Raveena Tandon is a helluva attractive woman.
The abundant, antsy energy that undermined the 1990s star’s dramatic potential seems to have found its inner peace over the years.
As witnessed in the recently-released Maatr, there’s a noticeable thehrav in her passions and personality.
This newfound serenity and self-awareness in her swaggering confidence pitches itself perfectly to the cougar socialite of Onir’s Shab. But it’s frustrating how her drawing power dissipates in a script that is ambivalent about making its move.
I appreciated Onir’s proclivity for highlighting repressed facets of human nature and social anxieties through films like My Brother… Nikhil and I AM — something I found completely lacking in his latest offering, Shab, which is a cosmetic glance at Delhi’s shiny social circles and its undervalued free spirits.
There is something terribly underdone about its narrative that hustles from one damaged character to another, but conveys precious little.
Although it’s only 108 minutes long, Shab feels as drawn out as the four seasons it is set against — summer, monsoon, autumn and winter.
Bored by the monotony of luxury, Raveena’s well-heeled Sonal Modi trifles with young lads every time her jetsetter hubby (Sanjay Suri) takes off and clears the coast for adultery.
Her newly acquired toy boy on a payroll is a wannabe model and starry-eyed SRK fanboy (Ashish Bisht) from a hill station near Mussoorie and still naïve about the ways of high-society and city life.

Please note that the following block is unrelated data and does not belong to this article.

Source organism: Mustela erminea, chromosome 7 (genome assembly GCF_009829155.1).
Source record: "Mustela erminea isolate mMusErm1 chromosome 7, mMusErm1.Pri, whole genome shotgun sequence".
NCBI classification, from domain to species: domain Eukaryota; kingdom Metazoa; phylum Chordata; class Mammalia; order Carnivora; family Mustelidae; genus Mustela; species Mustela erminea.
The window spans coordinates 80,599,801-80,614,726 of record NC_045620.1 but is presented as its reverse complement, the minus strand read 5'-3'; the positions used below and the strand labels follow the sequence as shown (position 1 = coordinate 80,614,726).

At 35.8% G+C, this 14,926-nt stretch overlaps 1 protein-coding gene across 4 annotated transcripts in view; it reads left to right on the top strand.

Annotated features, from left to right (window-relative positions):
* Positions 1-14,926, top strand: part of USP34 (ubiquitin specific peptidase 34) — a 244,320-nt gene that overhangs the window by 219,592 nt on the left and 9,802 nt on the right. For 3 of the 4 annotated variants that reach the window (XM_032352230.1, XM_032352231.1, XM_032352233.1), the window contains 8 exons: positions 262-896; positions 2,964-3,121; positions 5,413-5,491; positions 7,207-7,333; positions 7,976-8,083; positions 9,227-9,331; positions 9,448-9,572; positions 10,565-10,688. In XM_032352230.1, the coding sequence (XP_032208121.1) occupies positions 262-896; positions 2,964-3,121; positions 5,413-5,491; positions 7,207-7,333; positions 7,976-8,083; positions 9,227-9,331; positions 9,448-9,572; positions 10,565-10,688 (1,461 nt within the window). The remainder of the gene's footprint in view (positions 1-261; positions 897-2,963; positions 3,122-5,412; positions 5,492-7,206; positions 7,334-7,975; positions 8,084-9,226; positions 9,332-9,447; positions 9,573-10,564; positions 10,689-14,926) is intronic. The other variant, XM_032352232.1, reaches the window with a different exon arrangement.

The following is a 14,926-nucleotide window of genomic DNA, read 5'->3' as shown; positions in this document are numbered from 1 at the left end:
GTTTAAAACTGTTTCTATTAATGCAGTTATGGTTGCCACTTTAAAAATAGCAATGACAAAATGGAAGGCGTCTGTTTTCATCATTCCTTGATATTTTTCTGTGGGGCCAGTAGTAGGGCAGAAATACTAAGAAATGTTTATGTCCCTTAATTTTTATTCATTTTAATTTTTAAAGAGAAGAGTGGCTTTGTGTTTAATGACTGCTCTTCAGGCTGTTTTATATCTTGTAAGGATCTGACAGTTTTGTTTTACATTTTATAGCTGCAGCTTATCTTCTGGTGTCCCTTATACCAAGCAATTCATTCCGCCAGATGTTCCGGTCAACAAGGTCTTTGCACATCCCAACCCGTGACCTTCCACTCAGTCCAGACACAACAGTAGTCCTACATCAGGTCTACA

But his boyish smile, which evokes a newbie Aamir Khan, and unaffected candour even when gabbing foolishly in silver underwear around a bunch of saucily smirking appraisers of a modelling contest does well to underscore his inexperience.
Shab‘s other noteworthy players are a gay café owner (Areesz Ganddi) nursing a broken heart over his partner’s (Gaurav Nanda) buckling to social pressure, his lady friend (Arpita Chatterjee) who waitresses at his eatery when not taking care of her school-going sister or vanishing in the nights on some mysterious business, her considerate French neighbour (Simon Frenay) with secrets of his own and a catty fashion designer (Raj Suri) eyeing pretty young boys like he has walked straight out of a Madhur Bhandarkar movie.
Despite broaching on the politics and power play of homosexual relationships and noting the inconsistency of acceptance, Shab is coy about sexuality and sleepy in its reflections of loneliness to get anywhere.
Relationships form and fade out on a whim while hanging out in swank South Delhi restaurants, sipping drinks, mumbling monosyllables and gazing wistfully into oblivion or camera.
Aside from Raveena, none of the actors carry the gravitas to fashion something poignant for scenarios that require more than awkwardness.
Mithoon’s music is lilting and Sachin K Krishn’s cinematography captures Delhi’s nightlife at its most luminous.
Yet Onir documents the most intimate facets of his characters lives with confounding distance.
Blame it on the sloppy screenplay and flimsy characterisation, but not a single character elicits any sort of emotional response — good or bad.
The conflicts are dispassionately resolved in Shab, shooting down its already negligible emotional quotient to nil.
What lingers on in evasive, vague, plodding and forcibly melancholic.